If this bill is going to succeed as a law, legislators need to do some loophole stitching pre-passage, and regulators will need to keep a very close eye on reticent manufacturers after it becomes law.

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  • identicon
    Anonymous Coward, 26 Mar 2015 @ 12:54pm

    Need 'Right to Repair' to avoid being killed by

    auto software bugs & hacks.

    Dan Geer suggests either 'strict liability' or 'open source' for embedded SW.

    If manufacturers want to keep proprietary, then they can suffer endless lawsuits due to negligence on SW vulnerabilities.

    reply to this | link to this | view in chronology ]

  • icon
    Mason Wheeler (profile), 26 Mar 2015 @ 12:58pm

    NOTHING IN THIS SECTION SHALL BE CONSTRUED TO REQUIRE A MANUFACTURER TO DIVULGE A TRADE SECRET.

    That's probably the most disappointing part of this whole thing. Of all of the different concepts covered under the umbrella term of "intellectual property," trade secrets are the one with the least legitimacy, since you can't have less than zero.

    Trade secrets are actively harmful to civilization. They're the problem that patents were created to fix, and legislators who don't understand this are the stuff of cautionary tales and aphorisms; the one about those who don't understand history being doomed to repeat it comes to mind!

    reply to this | link to this | view in chronology ]

    • icon
      DRTRLady (profile), 28 Mar 2015 @ 10:05am

      Re: Trade Secrets

      Mason, trade secrets have a specific definition in law that limits what manufacturers can actually claim as a secret. Service documentation, schematics, and other repair information does not fit the definition of a trade secret, so it will be specifically available under this Bill.

      Intellectual Property (IP) claims are the elephant in the room, but States cannot change copyright law, which is federal. States can protect consumers from unfair and deceptive trade practices, which is why the Consumer Protection Committee(s) will be involved.

      reply to this | link to this | view in chronology ]

  • identicon
    David, 26 Mar 2015 @ 1:30pm

    Ah, the good old times

    The good old times where the circuit diagrams were glued into an electronic device or even included in a satchel, including calibration instructions, oscilloscope renditions and whatnot.

    A message of pride and support from engineer to engineer, and a "live long and prosper" to the device itself.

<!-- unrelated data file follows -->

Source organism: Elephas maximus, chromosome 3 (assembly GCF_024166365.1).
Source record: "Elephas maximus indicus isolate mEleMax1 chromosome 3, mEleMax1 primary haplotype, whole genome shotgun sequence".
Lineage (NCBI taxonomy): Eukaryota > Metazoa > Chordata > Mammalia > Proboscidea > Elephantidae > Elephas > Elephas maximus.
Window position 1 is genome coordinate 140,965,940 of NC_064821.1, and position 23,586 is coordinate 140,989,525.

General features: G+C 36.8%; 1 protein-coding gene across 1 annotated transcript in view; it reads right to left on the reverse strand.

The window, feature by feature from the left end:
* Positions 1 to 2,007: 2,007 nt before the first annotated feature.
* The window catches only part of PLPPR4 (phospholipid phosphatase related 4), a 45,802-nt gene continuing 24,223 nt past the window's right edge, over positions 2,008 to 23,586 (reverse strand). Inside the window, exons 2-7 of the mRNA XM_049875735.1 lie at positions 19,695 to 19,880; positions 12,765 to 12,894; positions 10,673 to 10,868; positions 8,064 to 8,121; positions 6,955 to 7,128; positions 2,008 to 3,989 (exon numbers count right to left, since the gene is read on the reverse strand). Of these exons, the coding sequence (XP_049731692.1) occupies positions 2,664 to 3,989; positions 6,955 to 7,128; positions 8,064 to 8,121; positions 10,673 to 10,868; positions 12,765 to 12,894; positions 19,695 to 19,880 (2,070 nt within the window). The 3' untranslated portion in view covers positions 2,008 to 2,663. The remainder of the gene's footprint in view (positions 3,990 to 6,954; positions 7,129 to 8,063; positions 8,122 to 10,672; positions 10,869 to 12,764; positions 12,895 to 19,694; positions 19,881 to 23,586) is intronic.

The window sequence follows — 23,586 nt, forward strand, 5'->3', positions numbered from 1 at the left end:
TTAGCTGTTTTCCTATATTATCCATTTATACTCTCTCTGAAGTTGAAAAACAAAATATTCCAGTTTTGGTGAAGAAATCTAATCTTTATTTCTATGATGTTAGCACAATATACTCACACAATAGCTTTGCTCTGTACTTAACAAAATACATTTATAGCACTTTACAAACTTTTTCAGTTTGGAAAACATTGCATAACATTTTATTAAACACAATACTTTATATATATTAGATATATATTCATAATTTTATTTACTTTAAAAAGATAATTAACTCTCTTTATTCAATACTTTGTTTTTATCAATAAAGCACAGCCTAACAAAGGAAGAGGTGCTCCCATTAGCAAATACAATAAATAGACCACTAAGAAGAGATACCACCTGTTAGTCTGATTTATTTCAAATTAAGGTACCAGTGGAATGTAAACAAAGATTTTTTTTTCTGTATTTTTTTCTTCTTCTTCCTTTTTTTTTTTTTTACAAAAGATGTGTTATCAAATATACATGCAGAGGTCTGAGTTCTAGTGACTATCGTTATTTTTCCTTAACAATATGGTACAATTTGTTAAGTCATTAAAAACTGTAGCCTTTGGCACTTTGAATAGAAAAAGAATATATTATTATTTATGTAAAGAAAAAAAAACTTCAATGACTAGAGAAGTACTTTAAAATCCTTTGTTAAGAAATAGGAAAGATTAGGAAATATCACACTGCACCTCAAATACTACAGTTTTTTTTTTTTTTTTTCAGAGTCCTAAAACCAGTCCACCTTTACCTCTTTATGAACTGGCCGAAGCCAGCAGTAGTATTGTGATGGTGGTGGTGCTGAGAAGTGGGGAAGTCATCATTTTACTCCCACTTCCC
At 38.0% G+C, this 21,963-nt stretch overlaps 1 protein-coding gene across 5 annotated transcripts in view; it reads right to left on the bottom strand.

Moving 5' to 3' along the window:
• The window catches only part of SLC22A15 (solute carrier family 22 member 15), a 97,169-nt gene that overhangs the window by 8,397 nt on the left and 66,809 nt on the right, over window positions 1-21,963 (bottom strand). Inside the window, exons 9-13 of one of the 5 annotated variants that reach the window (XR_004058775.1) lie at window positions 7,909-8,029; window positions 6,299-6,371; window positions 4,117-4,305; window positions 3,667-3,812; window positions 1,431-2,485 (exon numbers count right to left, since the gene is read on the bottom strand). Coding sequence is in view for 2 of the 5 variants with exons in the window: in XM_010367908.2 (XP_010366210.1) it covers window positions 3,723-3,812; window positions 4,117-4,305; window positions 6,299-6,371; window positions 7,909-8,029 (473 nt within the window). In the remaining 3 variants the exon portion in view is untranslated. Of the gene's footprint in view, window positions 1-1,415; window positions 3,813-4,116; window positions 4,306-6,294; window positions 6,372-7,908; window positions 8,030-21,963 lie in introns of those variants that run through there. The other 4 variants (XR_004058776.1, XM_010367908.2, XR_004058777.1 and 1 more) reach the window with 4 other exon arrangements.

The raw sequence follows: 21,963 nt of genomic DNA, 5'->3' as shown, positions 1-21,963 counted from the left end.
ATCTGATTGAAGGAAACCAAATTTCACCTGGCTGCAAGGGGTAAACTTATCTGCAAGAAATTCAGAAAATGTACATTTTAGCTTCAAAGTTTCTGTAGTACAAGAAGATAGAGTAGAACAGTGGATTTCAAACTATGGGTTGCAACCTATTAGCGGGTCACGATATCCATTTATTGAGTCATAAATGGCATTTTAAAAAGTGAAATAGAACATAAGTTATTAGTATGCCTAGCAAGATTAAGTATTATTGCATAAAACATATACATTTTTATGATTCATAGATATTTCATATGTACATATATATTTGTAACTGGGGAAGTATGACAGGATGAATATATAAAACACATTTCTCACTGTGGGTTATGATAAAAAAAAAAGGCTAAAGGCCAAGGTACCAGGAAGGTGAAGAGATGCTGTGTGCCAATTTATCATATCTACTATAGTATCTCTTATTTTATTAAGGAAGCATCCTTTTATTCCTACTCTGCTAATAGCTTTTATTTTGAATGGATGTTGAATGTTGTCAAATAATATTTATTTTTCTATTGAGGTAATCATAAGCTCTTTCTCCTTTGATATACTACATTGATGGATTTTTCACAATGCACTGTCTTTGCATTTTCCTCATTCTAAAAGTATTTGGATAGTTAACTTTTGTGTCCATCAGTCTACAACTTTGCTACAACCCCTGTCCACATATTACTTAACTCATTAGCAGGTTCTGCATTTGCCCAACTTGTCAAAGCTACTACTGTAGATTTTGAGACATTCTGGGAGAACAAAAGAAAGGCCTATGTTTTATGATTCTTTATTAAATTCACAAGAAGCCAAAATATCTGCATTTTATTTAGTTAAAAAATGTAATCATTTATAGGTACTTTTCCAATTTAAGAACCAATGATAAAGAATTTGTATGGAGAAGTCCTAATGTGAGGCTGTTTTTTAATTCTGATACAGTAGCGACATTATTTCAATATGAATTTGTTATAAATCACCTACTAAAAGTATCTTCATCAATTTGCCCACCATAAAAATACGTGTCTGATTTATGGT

We've come a long way. Downhill.

    reply to this | link to this | view in chronology ]

    • icon
      John Fenderson (profile), 26 Mar 2015 @ 1:48pm

      Re: Ah, the good old times

      God, how I miss those. As a kid, my first experience learning electronics and how to read schematics came from those diagrams and destroying the devices they went with.

      reply to this | link to this | view in chronology ]

  • icon
    TheResidentSkeptic (profile), 26 Mar 2015 @ 1:31pm

    And for those who lived in those times...

    this is the way it used to be - without any law being required... Sams PhotoFacts sold "repair manuals" for every radio, TV, and other electronic device - to repair shops that used to be more prevalent than coffee shops today. Even to home "hobbyist" electronics guys. We'd crack open the TV, pull the tubes, wander down to Allied or Radio Shack or Heath, test the tubes, buy the replacement parts, pop 'em in, and have a repaired set. And we even built our own TVs from kits...IIRC, you could get an Associates Degree in Electronics by building one of the big Heathkit TVs.

    But the downside (from a certain point of view) - people repaired and kept equipment for many years - they didn't buy new every time a new model came out, so that had to be stopped. And the manufacturers got away with stopping it.

    And I doubt this law will be able to fix it (pun intended)

    reply to this | link to this | view in chronology ]

  • identicon
    Anonymous Coward, 26 Mar 2015 @ 2:24pm

    Another closed system is the HVAC racket. If you want to buy replacement parts or service manuals for your air conditioning unit, for instance, your local contractor supply store (the only place you'll find that sort of thing) won't sell to you unless you show them a contractor's license or certificate. It's been good to see that decades-old private club that has always hated do-it-yourselfers finally start to open up.

    reply to this | link to this | view in chronology ]

  • identicon
    Anonymous Coward, 26 Mar 2015 @ 2:28pm

    FYI: "ALL CAPS in the original"

    For those who don't know: legislatures typically use ALL CAPS to designate the language they are proposing to add in their bills. Language that already exists in law or regulation is written normally, and language proposed to be deleted will either have parentheses around it or have strike-through it.

    reply to this | link to this | view in chronology ]

  • icon
    Jerith (profile), 26 Mar 2015 @ 3:28pm

    The pry bar and socket wrench still can do some services...

    Maybe tldr here...